Friday, September 20, 2013

Plotting phylogenies with triangles for subtrees

Here's something new. Luke Mahler asked me if I could create a plotting method that could take a backbone phylogeny and plot subtrees using triangles that are scaled proportionally to the number of species in the subtree. I'm still working on this, but I posted some preliminary code here.

The function takes a modified tree as an object of class "backbonePhylo". I'm going to make some functions to convert from "phylo" objects, but for now this has to be built manually. The "backbonePhylo" object is like a "phylo" object, but with tip.clade substituted for tip.label. tip.clade is a list in which each subtree is represented by a label, a number of descendant taxa, and crown group depth.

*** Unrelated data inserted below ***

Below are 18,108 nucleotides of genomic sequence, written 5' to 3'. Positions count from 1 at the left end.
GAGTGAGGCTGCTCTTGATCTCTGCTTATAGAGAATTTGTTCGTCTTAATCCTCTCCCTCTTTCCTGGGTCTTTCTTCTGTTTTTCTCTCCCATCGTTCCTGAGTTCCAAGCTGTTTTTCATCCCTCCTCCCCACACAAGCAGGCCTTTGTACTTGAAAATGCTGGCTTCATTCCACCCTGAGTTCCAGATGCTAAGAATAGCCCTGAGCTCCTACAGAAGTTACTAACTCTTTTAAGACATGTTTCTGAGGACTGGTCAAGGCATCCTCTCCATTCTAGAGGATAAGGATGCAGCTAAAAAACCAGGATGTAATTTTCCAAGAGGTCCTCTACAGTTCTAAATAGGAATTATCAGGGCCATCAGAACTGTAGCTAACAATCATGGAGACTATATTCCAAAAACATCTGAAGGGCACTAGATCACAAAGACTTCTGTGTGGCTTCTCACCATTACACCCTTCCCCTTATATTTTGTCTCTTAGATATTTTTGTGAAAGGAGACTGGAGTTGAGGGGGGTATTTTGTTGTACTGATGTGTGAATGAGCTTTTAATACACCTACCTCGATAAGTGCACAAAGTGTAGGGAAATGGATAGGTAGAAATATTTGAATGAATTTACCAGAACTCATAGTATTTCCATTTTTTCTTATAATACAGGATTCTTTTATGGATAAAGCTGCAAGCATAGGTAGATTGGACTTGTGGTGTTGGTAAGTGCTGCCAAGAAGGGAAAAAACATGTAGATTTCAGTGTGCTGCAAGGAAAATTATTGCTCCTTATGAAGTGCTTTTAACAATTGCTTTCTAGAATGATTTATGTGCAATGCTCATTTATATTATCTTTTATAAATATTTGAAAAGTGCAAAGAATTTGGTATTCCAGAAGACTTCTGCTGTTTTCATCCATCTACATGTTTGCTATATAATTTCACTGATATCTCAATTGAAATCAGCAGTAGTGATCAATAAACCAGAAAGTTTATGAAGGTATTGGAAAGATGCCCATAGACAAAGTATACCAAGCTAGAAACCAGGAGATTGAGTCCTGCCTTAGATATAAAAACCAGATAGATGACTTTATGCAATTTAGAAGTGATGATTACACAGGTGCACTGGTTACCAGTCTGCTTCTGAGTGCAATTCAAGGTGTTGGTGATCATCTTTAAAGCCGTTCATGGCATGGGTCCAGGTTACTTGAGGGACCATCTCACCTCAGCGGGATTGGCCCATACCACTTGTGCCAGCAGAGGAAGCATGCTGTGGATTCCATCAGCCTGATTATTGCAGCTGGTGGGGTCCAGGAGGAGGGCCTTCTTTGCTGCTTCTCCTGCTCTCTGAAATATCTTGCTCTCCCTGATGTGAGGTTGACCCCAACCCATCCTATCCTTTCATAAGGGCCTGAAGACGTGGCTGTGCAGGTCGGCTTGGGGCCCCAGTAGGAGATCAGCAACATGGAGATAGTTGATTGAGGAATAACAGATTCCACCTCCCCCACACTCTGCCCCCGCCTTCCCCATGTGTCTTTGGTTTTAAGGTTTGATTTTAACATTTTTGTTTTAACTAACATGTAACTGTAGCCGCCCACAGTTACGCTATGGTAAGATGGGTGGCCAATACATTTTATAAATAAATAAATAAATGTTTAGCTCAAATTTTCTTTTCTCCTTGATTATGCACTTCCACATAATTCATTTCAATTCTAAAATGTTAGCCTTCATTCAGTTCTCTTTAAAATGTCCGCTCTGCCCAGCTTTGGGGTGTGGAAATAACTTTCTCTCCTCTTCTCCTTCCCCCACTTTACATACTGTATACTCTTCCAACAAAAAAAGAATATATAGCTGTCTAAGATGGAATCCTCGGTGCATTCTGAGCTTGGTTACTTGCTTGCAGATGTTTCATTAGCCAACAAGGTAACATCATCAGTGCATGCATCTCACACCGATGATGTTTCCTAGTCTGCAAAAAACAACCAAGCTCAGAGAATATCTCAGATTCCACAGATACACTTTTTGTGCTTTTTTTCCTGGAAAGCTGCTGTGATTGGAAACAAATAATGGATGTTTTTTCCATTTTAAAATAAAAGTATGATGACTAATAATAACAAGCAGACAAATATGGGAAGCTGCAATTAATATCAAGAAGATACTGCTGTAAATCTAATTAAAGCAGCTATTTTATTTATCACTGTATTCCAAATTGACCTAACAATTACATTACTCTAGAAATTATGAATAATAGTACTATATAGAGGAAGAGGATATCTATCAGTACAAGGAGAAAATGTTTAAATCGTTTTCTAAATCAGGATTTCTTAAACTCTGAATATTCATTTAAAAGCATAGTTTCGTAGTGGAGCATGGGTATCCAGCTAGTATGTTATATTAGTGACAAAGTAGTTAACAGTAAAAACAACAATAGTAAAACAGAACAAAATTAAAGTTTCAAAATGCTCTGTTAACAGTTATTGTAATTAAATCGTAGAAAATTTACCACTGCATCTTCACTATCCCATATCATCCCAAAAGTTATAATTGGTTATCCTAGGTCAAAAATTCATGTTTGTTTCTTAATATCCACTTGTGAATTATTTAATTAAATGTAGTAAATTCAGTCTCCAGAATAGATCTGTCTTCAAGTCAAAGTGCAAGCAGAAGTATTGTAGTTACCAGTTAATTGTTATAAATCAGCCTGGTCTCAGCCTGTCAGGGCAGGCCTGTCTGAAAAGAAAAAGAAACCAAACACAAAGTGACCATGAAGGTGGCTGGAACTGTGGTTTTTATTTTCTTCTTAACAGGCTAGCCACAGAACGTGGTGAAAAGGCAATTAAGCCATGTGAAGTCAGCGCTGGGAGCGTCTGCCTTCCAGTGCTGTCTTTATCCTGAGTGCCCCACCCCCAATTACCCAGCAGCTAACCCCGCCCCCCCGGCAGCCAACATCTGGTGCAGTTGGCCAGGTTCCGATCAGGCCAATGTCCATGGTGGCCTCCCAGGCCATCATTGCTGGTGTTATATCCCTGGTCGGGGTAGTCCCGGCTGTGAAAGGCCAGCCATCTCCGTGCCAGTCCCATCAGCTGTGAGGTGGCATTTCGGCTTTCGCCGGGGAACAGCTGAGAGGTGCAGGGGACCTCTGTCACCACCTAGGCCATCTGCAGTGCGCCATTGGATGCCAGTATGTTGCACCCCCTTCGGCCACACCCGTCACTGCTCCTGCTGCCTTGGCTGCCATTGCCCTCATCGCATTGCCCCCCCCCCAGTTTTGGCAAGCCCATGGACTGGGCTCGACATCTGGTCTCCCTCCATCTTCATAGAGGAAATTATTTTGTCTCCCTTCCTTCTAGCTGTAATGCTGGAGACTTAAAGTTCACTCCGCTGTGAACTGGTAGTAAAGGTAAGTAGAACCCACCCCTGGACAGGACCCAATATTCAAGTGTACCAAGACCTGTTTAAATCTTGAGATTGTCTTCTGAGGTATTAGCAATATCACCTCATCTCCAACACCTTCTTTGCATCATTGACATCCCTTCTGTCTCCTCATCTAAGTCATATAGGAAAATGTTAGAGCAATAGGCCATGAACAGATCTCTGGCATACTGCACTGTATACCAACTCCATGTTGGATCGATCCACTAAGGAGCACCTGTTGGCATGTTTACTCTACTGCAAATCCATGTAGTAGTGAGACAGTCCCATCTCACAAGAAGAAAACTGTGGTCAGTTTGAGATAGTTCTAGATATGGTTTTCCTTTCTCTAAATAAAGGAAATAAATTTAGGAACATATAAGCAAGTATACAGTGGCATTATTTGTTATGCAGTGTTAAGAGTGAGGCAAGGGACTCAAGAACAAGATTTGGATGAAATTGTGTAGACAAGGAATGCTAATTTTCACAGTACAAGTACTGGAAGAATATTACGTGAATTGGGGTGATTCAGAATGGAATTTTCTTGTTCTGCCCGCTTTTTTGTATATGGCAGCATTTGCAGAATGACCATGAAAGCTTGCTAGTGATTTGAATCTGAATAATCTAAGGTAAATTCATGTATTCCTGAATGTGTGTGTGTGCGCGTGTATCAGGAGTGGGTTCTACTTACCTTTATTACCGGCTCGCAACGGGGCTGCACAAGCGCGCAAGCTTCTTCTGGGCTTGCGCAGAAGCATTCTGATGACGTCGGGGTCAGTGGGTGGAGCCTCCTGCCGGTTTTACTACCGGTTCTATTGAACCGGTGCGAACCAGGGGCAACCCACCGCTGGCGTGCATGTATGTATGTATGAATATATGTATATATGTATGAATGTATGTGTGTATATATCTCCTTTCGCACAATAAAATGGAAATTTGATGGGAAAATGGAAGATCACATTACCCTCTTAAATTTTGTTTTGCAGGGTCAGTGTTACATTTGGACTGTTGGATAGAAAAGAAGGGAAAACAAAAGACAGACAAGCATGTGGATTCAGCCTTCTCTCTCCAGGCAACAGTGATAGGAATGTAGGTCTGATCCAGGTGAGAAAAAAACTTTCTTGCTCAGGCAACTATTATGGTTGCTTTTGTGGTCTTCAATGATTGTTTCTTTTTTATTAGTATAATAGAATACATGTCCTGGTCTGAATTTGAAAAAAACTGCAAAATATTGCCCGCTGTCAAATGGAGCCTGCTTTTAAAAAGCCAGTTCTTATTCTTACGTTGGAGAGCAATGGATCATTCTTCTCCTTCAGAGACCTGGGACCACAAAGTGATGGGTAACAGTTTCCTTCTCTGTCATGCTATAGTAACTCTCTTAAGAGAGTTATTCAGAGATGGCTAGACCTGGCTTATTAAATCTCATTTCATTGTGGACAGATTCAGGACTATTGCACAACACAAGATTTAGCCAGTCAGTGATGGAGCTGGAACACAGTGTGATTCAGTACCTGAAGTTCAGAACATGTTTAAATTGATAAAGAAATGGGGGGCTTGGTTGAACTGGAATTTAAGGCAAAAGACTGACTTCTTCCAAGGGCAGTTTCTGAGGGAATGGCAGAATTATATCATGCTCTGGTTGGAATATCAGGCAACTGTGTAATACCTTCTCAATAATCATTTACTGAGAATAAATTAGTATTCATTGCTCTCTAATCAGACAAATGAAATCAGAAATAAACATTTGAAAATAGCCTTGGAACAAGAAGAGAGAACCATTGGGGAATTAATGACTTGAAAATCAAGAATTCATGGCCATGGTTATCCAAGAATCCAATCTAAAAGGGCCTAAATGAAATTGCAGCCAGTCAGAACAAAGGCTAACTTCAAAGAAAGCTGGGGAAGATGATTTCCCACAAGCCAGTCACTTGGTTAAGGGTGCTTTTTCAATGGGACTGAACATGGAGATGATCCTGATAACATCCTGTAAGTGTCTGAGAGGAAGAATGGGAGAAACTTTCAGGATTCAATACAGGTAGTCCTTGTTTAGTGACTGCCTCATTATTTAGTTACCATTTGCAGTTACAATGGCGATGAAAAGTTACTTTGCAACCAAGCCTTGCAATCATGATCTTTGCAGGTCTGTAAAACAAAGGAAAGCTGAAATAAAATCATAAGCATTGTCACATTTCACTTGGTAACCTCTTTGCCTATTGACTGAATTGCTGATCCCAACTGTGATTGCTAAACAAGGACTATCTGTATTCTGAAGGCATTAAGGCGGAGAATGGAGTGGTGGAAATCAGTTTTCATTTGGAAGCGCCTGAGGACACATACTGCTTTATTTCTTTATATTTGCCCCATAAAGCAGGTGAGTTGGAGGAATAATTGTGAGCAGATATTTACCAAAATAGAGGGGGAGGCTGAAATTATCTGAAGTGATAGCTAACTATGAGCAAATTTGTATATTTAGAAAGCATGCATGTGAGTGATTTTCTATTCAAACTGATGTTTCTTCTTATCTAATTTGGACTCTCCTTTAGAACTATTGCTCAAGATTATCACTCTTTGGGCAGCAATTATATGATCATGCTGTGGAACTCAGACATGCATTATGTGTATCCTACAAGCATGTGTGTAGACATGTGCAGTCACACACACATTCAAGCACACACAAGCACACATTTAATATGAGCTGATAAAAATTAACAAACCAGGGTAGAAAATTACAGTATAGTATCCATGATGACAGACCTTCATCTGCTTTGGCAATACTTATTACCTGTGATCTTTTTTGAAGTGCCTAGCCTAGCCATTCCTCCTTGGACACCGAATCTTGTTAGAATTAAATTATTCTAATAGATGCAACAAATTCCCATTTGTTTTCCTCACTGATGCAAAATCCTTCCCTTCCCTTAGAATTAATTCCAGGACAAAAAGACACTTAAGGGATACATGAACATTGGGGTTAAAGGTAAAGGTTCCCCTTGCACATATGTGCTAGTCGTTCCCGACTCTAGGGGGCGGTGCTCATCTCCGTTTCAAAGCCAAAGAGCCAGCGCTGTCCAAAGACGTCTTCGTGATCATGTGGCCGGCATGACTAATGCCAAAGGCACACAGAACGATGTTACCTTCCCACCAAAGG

Here's a quick demo of what can be done so far:

> library(phytools)
> library(geiger) # to help us build our tree
> source("backbonePhylo.R")
> ## now let's create our backbone tree with
> ## random subtree diversities
> tree<-transform(pbtree(n=10),model="lambda",lambda=0.5)
> tree$tip.clade<-list()
> for(i in 1:10){
  tree$tip.clade[[i]]<-
    list(label=paste("Group",i),
    N=ceiling(runif(n=1,min=0,max=20)),
    depth=tree$edge.length[which(tree$edge[,2]==i)])
  }
> class(tree)<-"backbonePhylo"
> tree

Backbone phylogenetic tree with 10 subtrees and 9 resolved internal nodes.

Labels: Group 1, Group 2, Group 3, Group 4, Group 5, ...
Diversities: 2, 18, 13, 7, 9, ...

> ## ok, let's plot it
> plot(tree)

Cool. That's more or less what we were going for.

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